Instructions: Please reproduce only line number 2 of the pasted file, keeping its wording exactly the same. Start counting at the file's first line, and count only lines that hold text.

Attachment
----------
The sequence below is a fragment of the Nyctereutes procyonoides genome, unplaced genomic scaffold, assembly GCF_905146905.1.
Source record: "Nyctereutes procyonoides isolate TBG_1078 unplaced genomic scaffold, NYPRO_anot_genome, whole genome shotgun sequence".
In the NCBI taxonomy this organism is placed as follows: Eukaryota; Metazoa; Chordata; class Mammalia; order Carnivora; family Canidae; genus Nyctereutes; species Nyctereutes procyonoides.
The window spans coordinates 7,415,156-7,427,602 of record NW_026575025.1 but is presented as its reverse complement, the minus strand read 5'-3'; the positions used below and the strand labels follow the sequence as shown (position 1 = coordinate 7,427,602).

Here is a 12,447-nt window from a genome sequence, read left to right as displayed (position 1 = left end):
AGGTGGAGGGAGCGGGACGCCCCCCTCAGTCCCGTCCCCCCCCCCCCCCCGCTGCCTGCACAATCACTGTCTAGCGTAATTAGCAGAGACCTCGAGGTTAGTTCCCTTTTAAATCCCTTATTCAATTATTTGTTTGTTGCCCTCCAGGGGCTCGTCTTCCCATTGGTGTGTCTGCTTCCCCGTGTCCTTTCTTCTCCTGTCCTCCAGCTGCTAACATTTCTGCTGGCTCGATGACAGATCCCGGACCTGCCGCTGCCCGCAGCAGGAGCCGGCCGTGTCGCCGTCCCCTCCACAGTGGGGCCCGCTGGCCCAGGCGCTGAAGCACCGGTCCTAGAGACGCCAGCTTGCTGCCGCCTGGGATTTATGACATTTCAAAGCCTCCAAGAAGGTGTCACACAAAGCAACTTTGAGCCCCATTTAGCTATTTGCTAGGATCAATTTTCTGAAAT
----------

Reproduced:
Source record: "Nyctereutes procyonoides isolate TBG_1078 unplaced genomic scaffold, NYPRO_anot_genome, whole genome shotgun sequence".